Religious sites could boost tourism, Labour AM says
Promoting places of worship and sacred sites to tourists could boost the Welsh economy, a Labour AM has said.
Mike Hedges said Wales had a "rich and hugely influential" religious heritage.
While Wales was known as the "land of castles", it had many more chapels, churches and religious buildings, the Swansea East AM added.
The Welsh Government said its faith tourism action plan would promote "this significant part of our heritage" to visitors and locals.
Mr Hedges, a regular chapel-goer, said it was "amazing" how many people visit the former Ebenezer chapel in Swansea because of its connections with Christmas Evans - one of Wales' greatest preachers.
Christmas Evans died in Swansea in 1838.
"[They do so] despite the fact it's not advertised, and you have to engage in substantial research to find out where it is, what it is now and arrange to visit."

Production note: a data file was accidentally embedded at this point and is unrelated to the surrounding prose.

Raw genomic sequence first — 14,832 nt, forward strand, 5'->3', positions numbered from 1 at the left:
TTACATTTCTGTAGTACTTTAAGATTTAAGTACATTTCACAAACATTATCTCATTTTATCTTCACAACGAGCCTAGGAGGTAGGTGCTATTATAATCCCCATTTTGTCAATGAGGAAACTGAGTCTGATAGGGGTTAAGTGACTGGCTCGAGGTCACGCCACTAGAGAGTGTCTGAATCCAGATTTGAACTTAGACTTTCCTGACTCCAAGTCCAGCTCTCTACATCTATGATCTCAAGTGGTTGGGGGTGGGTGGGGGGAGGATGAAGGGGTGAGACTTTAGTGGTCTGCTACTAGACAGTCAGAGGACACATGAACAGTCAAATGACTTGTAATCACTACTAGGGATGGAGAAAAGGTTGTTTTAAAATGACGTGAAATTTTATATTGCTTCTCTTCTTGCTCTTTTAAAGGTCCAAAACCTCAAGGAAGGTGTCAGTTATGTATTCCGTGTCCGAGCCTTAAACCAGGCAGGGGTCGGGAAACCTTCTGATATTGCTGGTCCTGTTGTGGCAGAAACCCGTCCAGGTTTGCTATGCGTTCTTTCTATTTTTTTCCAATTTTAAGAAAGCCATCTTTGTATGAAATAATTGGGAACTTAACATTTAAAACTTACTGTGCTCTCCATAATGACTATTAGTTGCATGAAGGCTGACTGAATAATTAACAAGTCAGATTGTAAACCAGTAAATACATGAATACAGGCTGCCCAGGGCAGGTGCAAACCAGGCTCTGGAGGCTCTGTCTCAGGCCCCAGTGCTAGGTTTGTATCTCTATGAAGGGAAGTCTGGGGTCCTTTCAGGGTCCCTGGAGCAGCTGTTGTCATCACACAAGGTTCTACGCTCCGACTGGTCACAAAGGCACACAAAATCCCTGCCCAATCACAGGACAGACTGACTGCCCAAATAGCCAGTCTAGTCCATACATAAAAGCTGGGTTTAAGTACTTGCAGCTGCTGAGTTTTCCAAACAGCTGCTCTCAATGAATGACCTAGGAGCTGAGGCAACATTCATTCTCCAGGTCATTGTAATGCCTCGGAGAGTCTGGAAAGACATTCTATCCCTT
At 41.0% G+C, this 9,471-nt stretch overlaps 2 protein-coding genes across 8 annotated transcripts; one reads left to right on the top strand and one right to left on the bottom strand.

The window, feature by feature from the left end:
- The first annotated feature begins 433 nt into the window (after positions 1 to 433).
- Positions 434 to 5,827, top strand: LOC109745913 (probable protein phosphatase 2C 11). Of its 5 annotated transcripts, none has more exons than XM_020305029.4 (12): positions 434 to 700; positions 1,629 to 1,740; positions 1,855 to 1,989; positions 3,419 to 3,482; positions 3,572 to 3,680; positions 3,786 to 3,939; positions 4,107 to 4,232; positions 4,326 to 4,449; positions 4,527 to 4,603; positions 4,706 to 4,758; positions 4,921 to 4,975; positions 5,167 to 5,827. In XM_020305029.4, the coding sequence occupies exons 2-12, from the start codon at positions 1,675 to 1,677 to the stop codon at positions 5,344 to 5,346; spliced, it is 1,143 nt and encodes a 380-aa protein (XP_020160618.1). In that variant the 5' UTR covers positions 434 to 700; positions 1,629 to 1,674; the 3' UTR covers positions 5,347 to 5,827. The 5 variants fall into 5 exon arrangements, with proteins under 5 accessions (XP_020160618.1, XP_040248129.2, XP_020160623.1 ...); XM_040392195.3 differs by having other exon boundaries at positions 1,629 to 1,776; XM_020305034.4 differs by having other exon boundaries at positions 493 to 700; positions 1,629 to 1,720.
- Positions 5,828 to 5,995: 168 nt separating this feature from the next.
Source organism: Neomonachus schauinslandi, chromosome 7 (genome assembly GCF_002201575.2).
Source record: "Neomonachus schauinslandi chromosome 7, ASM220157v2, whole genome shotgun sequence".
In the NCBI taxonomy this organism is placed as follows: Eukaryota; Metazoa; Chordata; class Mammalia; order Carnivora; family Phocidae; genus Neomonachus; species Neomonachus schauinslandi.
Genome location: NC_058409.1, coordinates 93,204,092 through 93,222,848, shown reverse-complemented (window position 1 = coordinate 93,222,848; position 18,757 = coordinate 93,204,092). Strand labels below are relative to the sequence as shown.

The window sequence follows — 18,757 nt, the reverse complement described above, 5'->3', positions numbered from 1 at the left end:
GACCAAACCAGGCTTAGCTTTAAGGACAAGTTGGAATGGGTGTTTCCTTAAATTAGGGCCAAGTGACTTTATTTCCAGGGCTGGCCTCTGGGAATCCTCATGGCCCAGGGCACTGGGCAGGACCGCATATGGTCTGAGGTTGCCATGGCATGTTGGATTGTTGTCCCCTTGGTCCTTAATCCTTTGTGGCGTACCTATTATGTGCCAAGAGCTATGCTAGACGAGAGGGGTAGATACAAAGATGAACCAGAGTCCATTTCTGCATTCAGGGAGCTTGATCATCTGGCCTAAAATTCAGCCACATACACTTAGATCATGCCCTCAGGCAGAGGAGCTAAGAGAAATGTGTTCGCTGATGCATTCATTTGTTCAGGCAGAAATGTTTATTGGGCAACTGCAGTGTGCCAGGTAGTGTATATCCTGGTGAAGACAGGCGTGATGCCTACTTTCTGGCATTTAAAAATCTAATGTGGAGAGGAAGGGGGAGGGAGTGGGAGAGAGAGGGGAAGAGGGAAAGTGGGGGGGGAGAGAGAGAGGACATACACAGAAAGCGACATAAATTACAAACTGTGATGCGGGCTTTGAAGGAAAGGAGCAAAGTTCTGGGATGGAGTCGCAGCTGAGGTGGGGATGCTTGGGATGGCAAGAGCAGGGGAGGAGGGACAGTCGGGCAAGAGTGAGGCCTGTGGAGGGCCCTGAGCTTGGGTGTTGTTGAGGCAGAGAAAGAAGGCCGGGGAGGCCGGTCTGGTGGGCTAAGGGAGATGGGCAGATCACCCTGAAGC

He also gave the example of the Tabernacle Chapel in Morriston, Swansea - "a beautiful building, once described as the cathedral of non-conformity" - which has connections to the Welsh hymns Blaenwern and Calon Lan.
"If the American tourist market was made aware of this, and the other wonderful Welsh religious sites, I'm sure many people would want to visit and, in doing so, spend their money in local businesses," Mr Hedges said.
"I think there's a huge opportunity to promote tourism relating to our chapels, churches and the great preachers and hymn writers of the past.
"This is an opportunity that we in Wales need to take."
Economy Secretary Ken Skates said: "With more than 600,000 people visiting Wales' religious sites each year, and year-on-year growth in visitor numbers recorded across Cadw-managed sites, Wales is rightly proud of its iconic ecclesiastical heritage.
"From Tintern Abbey to Epstein's Majestas in Llandaff Cathedral, our historic environment is a constant reminder of Wales' developing culture over the centuries, with our places of worship telling all kinds of stories about the country, its people and its diverse and fascinating religious history.
"Of course, Wales' religious sites also represent a spirituality and place of sanctuary for many."
Mr Hedges said the religious sites and institutions could also benefit financially from more visitors with many of them struggling with running costs.